Thursday, August 14, 2008

Free advice for Bill McKibben

Bill McKibben's foreword to Maggie Jackson's new book Distracted: The Erosion of Attention and the Coming Dark Age begins with predictable irony:

As I settled down at my desk to write this brief foreword, a light on the computer blinked to indicate that a new e-mail had arrived. This left me with a quandary that by now must afflict most Americans most days of their lives: continue with the train of thought that I'd begun to follow or see who was hailing me and for what purpose.
McKibben clicks, replies, talks on the phone with the e-mailer, loses half an hour. And as the foreword ends,
The inbox is flashing again, clamoring for my attention. Loving novelty, I head in its direction; craving depth, I do so with a tinge of regret.
I'm puzzled when people who are skeptical users of technology seem unaware that they can prevent at least many digital distractions. Some free advice for Bill McKibben:
1. Turn off automatic e-mail checking and notification. (I'm assuming that the "light on the computer" involves Microsoft Outlook or a similar program.) Check e-mail manually, less frequently.

2. Use distraction-free writing technology. (I'm guessing that McKibben was getting ready to open Microsoft Word.) A text-editor beats Word for composing. Dark Room and WriteRoom are good choices too: in full-screen mode they remove access to other programs. Writing a draft in pencil or pen removes all computer-based distraction.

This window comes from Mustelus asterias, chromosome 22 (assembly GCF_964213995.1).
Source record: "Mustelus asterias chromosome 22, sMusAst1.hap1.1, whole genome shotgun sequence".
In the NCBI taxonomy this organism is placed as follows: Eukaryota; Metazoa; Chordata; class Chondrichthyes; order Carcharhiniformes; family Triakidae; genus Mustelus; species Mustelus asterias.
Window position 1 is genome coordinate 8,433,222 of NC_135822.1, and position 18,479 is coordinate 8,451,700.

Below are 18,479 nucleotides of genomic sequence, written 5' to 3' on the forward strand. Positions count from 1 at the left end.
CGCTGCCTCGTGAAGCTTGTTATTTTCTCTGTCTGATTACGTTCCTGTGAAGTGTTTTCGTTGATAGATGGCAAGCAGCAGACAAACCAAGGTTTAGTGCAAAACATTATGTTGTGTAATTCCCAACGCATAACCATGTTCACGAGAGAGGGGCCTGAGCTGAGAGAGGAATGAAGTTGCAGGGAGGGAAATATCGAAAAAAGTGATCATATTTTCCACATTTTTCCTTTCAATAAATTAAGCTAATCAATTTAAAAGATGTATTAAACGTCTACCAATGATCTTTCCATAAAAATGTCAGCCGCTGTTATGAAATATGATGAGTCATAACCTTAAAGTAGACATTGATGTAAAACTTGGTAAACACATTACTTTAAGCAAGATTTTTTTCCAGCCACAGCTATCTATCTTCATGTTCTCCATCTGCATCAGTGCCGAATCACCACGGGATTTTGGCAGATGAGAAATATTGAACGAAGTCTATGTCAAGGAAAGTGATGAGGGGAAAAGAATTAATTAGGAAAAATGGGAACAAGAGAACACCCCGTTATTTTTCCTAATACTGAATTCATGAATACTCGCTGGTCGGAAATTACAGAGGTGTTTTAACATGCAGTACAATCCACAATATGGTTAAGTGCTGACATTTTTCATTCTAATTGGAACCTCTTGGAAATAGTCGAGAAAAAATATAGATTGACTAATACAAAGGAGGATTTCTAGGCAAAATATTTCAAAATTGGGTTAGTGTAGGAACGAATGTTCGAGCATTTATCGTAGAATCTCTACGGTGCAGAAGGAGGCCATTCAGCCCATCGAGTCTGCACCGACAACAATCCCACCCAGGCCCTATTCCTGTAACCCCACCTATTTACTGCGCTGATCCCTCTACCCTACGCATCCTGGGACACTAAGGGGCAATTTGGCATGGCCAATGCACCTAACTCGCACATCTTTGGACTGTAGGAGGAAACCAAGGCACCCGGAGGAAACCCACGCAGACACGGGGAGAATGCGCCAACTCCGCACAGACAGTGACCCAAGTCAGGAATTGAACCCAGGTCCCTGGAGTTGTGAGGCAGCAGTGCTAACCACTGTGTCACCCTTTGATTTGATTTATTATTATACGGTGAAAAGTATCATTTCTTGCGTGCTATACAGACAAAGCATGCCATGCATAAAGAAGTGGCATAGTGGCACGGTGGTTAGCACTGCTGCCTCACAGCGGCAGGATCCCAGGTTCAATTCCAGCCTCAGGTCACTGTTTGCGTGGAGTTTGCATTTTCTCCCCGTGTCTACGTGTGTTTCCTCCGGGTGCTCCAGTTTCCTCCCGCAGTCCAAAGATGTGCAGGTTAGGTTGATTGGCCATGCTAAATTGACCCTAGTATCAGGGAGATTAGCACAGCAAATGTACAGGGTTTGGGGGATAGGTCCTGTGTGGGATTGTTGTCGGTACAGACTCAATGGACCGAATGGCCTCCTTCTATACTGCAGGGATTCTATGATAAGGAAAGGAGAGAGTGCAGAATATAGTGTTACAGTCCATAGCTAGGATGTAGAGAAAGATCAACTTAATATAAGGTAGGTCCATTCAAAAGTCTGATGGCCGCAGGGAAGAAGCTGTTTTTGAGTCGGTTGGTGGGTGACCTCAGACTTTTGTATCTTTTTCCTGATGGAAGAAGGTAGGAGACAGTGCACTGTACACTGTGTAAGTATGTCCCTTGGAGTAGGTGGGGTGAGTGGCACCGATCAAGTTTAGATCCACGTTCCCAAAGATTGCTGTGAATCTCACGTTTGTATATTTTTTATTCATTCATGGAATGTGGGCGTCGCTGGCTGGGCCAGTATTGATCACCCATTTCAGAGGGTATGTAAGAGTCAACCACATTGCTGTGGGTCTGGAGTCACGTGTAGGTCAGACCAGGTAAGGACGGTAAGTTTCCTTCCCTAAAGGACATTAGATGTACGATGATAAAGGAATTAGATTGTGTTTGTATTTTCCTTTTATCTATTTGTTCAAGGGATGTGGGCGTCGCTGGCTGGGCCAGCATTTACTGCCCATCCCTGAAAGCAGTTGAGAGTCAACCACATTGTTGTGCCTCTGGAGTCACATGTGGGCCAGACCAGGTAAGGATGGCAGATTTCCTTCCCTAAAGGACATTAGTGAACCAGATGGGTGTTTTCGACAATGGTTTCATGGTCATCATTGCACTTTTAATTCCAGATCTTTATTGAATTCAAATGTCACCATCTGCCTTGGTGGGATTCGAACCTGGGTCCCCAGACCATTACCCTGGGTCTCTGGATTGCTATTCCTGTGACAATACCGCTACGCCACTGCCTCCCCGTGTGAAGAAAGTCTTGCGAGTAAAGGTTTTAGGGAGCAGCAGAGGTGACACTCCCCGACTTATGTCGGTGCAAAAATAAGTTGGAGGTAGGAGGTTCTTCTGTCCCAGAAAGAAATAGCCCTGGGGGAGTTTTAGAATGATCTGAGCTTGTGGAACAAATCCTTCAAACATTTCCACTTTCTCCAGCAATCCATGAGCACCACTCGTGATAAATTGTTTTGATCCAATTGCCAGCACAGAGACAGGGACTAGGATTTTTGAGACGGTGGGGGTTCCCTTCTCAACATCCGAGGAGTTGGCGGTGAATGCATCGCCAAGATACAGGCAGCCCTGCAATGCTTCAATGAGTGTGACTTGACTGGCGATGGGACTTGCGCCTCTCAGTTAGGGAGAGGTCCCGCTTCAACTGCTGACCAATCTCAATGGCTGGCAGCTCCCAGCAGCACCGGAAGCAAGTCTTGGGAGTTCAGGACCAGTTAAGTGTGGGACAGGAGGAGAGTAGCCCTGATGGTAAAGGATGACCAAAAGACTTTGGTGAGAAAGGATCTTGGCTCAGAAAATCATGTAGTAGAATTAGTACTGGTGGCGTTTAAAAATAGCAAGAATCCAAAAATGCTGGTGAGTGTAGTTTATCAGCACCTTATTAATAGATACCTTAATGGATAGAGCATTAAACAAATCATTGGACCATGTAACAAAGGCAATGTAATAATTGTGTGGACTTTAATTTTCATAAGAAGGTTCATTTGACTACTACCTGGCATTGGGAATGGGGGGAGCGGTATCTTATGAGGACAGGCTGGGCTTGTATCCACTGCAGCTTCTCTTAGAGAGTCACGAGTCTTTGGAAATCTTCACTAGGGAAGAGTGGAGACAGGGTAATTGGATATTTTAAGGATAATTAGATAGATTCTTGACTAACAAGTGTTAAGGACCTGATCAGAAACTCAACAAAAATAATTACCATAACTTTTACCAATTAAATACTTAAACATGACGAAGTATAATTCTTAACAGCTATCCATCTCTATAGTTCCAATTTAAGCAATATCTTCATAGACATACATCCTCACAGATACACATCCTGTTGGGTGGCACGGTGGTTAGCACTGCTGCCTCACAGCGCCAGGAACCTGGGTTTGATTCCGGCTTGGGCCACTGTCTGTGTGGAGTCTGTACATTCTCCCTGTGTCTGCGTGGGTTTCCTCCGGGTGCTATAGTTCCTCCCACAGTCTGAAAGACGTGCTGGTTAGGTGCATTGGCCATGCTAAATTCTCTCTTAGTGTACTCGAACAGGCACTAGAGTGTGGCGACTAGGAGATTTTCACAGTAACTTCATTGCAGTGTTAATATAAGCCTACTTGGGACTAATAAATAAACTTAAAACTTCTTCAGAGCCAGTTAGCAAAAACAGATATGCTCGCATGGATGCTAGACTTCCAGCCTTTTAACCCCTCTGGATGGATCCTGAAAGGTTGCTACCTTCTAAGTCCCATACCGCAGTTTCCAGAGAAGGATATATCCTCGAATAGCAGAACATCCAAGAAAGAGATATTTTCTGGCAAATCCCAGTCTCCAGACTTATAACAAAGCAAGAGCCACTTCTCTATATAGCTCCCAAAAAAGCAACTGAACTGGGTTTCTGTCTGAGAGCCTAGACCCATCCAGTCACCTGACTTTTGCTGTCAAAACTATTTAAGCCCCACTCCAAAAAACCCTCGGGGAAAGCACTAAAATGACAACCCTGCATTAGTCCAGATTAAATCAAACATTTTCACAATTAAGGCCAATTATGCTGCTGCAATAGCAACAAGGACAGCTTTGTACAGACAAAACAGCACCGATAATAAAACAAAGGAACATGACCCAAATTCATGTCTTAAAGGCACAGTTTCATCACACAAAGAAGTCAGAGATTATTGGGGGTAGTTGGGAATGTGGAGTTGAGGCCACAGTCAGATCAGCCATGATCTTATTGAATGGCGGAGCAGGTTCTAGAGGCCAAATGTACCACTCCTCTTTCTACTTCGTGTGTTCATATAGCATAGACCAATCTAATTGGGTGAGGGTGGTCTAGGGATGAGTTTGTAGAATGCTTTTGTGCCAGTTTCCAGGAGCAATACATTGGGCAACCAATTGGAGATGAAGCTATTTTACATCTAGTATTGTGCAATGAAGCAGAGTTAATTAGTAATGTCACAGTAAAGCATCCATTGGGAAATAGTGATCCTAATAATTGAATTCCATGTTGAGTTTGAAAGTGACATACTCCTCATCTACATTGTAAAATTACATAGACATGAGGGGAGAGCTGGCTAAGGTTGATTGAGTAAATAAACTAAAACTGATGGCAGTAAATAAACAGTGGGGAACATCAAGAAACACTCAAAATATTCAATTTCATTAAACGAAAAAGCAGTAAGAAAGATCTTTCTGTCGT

3. Read Mark Hurst's book Bit Literacy: Productivity in the Age of Information and E-mail Overload. One reason McKibben is distracted: Jackson's book offers no practical advice for managing digital claims on our attention. Hurst's book does.
Bill McKibben's quandary need not be a quandary. We already have the means to remove many of the distractions that can come between attention and the digital task at hand.

Two related posts
Driven to distraction
Review of Bit Literacy

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